Laos Anthropology & Tribes
Choose where you sleep
Tailor your own adventure to explore one of the world's last unspoiled treasures. Laos is something of a rustic country trapped in a time warp. It is a country of jungles, mountains and valleys frothing with mist, and a tiny population of 4 million that includes many colourful ethnic minority tribes. Laos is also a land of saffron-robed monks and ancient temples that are still revered in a devout Buddhist society.
Trek through mountains and lush rainforests, encounter hilltribe minority villages, ride and elephant, try rock climbing on towering karst limestone cliffs, kayak or go white water rafting down pristine rivers, and explore the stunning ancient city of Luang Prabang, now a World Heritage site.
Best time to go
Laos can be visited most of the year round. The best overall time for visiting Laos is between November and March, during these months it rains the least and it is not too hot. During the hot season April to May there may be some smoke build up due to the annual slash and burn techniques used in Northern Laos.
How this holiday makes a difference
All of the accommodation featured in this tour has been chosen for its responsible environmental policies. In particular the Ban Pako Eco Lodge produces its own energy by the use of a solar cell system. Linen is not washed everyday and the lodge has responsible waste management and recycling facilities.
Similarly, accommodation at the Lao Spirit Resort has environmentally responsible policies. All of the bungalows in the resort are traditional Laotian Style Houses. They were carefully disassembled and rebuilt by experienced Laotian craftsmen on the Lao Spirit property, ensuring these wonderful antique, wooden houses a solid future. To conserve energy and reduce carbon emissions there are no electrical appliances like air conditioning or television at the resort.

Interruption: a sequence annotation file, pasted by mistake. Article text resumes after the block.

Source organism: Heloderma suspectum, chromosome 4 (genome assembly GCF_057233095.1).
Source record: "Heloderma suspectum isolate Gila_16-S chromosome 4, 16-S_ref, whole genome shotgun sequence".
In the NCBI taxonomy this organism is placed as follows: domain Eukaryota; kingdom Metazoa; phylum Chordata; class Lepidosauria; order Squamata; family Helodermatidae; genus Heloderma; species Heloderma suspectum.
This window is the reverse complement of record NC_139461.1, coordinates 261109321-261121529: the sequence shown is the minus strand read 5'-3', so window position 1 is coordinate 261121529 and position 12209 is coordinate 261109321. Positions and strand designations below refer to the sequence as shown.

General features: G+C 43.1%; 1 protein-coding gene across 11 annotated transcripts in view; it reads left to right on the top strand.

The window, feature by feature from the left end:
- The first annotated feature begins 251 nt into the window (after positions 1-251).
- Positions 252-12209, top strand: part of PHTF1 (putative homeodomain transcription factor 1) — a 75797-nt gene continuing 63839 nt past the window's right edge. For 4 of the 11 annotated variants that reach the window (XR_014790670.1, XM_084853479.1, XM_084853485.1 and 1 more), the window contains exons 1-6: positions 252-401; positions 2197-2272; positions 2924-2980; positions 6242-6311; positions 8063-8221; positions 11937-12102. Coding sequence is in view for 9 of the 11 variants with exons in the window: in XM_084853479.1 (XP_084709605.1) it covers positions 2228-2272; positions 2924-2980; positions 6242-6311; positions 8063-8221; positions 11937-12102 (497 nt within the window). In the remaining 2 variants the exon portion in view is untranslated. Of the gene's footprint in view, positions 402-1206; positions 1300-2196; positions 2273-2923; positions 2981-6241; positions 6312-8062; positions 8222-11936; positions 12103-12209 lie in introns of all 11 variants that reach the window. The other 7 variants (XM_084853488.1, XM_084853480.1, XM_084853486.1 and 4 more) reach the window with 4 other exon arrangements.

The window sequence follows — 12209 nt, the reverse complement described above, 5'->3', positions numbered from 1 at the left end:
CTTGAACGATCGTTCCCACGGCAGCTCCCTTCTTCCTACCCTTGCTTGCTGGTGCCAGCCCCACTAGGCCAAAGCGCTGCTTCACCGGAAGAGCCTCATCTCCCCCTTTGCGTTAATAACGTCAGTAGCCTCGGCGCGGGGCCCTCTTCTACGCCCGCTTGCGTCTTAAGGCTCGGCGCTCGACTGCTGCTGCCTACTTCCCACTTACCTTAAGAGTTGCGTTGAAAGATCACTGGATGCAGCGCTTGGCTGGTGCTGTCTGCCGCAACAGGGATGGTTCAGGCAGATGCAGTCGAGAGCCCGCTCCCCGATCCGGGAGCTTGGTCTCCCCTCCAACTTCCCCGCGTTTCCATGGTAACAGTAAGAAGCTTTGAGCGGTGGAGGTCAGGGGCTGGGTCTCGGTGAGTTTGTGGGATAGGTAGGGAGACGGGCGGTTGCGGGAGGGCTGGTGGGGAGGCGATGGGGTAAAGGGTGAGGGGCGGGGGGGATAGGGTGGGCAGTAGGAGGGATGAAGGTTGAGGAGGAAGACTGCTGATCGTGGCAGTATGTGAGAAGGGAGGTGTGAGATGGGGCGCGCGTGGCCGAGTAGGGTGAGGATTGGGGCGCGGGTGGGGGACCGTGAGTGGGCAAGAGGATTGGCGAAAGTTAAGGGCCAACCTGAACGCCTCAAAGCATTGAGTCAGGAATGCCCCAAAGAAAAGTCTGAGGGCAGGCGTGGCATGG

The activities and accommodation in this itinerary are designed to benefit local communities in a socially responsible manner. For example, Ban Pako runs its own development program for the surrounding villages. They are helping increase the living standards of the local villagers by funding projects in the communities such as growing vegetables, farming and improving the small schools in the area. As a guest at Ban Pako a percentage of your money goes directly to the village fund.
The Organic Farm is another example of community based tourism. This community development project provides employment, information and training to preserve traditional Lao farming practices. It also sponsors the school bus project, which delivers students from 3 remote villages to the secondary schools in Vang Vieng. This tour involves trekking into some remote villages in Lao. To minimize impact on these communities and to ensure sustainable tourism is implemented a percentage of the funds raised from the treks are used to support the communities visited on a trek. A village fund is also implemented and is aimed at providing financial assistance towards improving the reforestation of the local area. The money collected trough the village fund can be used only for infrastructure such as water supply, irrigation, communication systems and related fields that profit all members of a community.